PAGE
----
How Do I Know If I Have Fibroids? Diagnosis and Treatment explained
These little fibrous balls of excess are the cause of more ultrasound conversations about incidental findings than anything else in my practice. Women with no symptoms but an enlarged uterus noted on exam, or pressure and/or heavy bleeding, are the all too common recipients of this diagnosis.
This one is near and dear to my own heart because my own fibroids were diagnosed when I was but a lowly medical student. I went in for a routine Pap test and Gyne exam. My doctor said that he felt something in my pelvis. Sure enough it was a 4-centimeter fibroid, about the size of a plum.
Sidebar: have you ever noticed that gynecologists love to describe body parts with fruit or sports? “Her uterus was the size of a grapefruit.” “The cyst on her ovary was the size of a softball.” It is easier to relate to women with objects rather than just measurements. I just find it kind of funny sometimes when I get to the apricot level and I think, man, I’m going through a lot to find a food to describe this mass.
Double sidebar: My Doc that diagnosed my fibroids was a man. Male OB/GYNs can sometimes feel like a dying breed because women often seem to prefer to see women for their lady issues. No judgement there, but don’t discount the fellas, ladies. Male OB/GYNs went through the same training and are just as knowledgeable as we are. The more seasoned guys also have experience on their side. I just had to make that point because one of my partners is a man. He has a strong following of patients, but newbies to the practice sometimes question seeing him. Don’t. You won’t be sorry.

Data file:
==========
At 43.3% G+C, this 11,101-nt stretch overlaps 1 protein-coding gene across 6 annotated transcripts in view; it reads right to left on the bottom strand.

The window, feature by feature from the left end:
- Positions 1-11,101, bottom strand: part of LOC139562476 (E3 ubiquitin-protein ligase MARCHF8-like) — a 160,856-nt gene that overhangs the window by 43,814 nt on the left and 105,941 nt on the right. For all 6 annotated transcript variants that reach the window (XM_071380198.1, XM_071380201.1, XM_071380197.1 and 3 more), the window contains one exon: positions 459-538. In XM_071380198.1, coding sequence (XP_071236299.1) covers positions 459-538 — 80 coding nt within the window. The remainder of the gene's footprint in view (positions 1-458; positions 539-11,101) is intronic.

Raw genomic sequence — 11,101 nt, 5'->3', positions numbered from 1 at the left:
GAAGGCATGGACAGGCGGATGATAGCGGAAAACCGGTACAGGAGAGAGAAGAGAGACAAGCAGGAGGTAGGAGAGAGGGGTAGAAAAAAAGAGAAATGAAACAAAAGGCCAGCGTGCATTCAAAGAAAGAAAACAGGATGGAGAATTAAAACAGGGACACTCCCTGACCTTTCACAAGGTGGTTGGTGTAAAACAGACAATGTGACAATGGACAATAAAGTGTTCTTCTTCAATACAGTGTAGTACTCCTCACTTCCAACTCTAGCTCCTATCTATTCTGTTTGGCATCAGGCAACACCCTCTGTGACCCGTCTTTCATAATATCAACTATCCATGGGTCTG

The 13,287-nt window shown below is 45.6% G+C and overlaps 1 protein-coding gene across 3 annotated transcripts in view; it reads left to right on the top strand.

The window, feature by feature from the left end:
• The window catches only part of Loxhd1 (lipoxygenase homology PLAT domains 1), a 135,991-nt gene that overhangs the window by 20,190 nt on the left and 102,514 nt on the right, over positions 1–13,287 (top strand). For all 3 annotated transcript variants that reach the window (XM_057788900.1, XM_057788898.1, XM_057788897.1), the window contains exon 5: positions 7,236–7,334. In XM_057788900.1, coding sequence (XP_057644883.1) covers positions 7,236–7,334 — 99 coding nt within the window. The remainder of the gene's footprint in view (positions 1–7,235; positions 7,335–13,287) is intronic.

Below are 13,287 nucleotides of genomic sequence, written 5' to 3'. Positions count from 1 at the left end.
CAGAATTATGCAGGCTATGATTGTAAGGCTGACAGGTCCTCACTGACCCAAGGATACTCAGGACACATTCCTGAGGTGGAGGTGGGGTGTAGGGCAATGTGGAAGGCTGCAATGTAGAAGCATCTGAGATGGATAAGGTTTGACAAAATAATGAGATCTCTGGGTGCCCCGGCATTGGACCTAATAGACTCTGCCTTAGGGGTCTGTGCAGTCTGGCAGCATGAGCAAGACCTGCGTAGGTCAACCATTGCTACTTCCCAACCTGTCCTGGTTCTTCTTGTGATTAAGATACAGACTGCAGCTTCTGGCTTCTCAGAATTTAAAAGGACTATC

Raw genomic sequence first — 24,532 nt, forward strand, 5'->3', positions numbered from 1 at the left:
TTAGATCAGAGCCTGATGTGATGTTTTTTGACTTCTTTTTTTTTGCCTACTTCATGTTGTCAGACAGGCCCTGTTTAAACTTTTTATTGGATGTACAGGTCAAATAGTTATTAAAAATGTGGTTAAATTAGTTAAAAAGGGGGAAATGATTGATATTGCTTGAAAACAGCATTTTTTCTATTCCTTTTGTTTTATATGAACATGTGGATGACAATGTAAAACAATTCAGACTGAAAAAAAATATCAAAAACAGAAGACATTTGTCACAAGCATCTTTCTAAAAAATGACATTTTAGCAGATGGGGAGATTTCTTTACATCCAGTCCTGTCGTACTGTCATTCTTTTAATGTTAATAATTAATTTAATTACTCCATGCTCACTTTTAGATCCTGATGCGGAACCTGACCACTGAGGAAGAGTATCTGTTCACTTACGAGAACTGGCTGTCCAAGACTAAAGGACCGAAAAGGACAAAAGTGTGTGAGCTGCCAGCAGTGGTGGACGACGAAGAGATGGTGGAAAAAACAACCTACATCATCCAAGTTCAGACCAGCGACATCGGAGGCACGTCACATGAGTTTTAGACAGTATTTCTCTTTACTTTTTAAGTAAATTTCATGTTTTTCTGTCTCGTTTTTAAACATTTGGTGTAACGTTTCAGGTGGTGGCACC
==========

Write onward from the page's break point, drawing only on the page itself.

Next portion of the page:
We re-enter my person fibroid journey when I was pregnant with my eldest son. My dominant fibroid (yes, there were multiple, and no that is not a thing but for the purposes of this story my dominant fibroid was the largest one), was about 10 centimeters- about the size of a softball. Keep in mind, the head of a baby at term is about 10 centimeters from one side to the other. My co-residents used to refer to it as my second baby head because you could even feel it from the outside. After I had my son, it shrank in size dramatically and didn’t bother me. I was always on birth control methods that caused me to not have a period, and I believed that that helped to stabilize growth.
How I Feel About Treating Fibroids
Fibroids generally don’t bother me as the physician and provider, unless they bother the woman who I am caring for. Women with fibroids who don’t have heavy bleeding or massive uteruses that are causing uncomfortable bladder or bowel symptoms, can keep them as far as I am concerned. As with any rule, there are always exceptions.
The three exceptions to my “But these fibroids aren’t bothering me” rule, are scenarios involving desired pregnancy, those where bleeding is so heavy and abundant that anemia is a concern, and the situations where the fibroids are growing rapidly in size. When pregnancy is desired, it is possible to achieve pregnancy when fibroids are in place (guilty as charged). However, if a person is deviating from the expected or standard time that it should take to get pregnant, fibroids can be possibly removed to improve the fertility rates. If heavy bleeding is causing anemia, iron supplementation and sometimes removal may need to be discussed. If the size of the uterus is changing rapidly within 6 months to a year, removal of fibroids may be in order to make sure cancer isn’t present.
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